elevated plasma levels of homocysteine are associated with an increased risk of atherosclerosis and cardiovascular ischemic events. Despite this evidence, however, there are still concerns about the mechanisms(s) by which homocysteine exerts its pro-atherogenic effect, and it is unclear whether the decreased plasma levels of homocysteine through diet or drugs may be paralleled by a reduction in cardiovascular risk. Experimental studies have shown that many possible mechanisms are implicated in the pro-atherogenic effect of homocysteine. Endothelial function is altered in subjects with hyperhomocysteinemia, and endothelial dysfunction is correlated with plasma levels of homocysteine. Exercise training reduces plasma levels of homocysteine and improves endothelial function, however without evidence of a better outcome. Larger studies are needed in order to demonstrate that the reduction of plasma levels of homocysteine by oral supplementation with folates and vitamins B6 and B12 translates into a decreased incidence of ischemic events, in particular in patients with documented coronary artery disease and ischemic encephalopathy.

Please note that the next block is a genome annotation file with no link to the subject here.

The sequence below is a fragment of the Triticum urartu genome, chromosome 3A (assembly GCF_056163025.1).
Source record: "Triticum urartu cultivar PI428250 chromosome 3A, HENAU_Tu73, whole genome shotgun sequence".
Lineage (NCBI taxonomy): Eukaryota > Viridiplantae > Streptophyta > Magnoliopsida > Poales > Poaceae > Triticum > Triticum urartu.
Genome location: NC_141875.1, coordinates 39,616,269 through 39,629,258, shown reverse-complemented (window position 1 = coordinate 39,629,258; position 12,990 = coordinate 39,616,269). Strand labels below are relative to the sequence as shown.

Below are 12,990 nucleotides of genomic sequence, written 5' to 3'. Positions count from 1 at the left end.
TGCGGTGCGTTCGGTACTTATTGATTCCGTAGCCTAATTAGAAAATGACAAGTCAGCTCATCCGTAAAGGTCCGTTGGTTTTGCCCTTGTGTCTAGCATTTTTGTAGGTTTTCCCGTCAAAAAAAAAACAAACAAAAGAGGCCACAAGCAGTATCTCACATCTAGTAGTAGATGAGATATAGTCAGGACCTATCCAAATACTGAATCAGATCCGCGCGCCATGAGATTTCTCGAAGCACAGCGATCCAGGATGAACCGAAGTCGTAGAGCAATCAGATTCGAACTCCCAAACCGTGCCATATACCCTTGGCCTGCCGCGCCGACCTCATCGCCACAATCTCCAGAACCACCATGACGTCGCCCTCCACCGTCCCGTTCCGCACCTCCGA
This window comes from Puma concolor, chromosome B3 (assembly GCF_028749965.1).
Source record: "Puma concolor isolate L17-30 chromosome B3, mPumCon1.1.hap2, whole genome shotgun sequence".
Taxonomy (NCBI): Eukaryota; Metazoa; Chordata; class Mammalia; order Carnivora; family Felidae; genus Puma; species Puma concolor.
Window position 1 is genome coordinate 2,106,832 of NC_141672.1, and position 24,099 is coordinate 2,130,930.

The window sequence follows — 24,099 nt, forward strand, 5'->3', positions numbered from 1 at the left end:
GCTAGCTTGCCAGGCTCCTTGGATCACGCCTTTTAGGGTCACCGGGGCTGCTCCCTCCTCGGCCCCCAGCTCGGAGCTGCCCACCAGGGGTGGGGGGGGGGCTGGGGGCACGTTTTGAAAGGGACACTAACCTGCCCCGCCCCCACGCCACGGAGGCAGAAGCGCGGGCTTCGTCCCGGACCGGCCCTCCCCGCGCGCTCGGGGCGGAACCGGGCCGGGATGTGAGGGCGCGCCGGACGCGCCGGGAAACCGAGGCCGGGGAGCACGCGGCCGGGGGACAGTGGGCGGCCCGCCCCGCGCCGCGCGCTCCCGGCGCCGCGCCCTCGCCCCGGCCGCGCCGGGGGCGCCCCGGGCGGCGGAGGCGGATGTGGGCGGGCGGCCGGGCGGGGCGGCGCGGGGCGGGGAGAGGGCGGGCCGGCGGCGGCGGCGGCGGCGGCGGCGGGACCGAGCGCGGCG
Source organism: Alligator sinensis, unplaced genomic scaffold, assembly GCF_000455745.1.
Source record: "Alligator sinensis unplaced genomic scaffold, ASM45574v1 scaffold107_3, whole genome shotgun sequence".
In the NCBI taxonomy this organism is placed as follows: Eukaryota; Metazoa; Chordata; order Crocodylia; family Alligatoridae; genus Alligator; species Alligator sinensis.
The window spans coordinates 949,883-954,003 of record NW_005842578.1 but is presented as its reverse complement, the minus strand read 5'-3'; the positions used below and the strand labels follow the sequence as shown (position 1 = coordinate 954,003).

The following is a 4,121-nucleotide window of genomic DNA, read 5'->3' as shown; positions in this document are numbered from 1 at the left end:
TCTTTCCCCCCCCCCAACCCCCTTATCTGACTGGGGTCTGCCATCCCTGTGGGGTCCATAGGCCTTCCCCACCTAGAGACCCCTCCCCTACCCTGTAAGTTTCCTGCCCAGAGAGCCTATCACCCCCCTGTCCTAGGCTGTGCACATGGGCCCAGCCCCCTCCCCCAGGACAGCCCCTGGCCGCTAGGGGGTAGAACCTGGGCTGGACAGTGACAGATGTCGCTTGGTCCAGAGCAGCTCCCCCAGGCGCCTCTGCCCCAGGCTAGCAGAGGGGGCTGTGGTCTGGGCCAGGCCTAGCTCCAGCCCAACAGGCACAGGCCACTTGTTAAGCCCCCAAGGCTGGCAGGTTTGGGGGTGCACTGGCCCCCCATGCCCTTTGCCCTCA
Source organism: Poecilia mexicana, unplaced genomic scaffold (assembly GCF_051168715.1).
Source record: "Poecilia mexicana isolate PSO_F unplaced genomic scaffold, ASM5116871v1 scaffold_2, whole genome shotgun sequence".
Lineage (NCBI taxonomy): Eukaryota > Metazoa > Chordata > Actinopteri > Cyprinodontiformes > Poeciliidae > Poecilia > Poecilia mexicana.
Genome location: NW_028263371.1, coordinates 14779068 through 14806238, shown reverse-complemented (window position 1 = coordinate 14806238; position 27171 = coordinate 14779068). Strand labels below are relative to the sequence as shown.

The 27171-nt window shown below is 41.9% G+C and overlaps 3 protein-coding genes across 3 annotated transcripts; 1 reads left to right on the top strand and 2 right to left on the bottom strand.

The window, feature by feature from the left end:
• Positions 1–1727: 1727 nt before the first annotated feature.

hyperhomocysteinemia, arteriosclerotic vascular disease, cardiovascular risk factors, folic acid, 5-methyltetrahydrofolate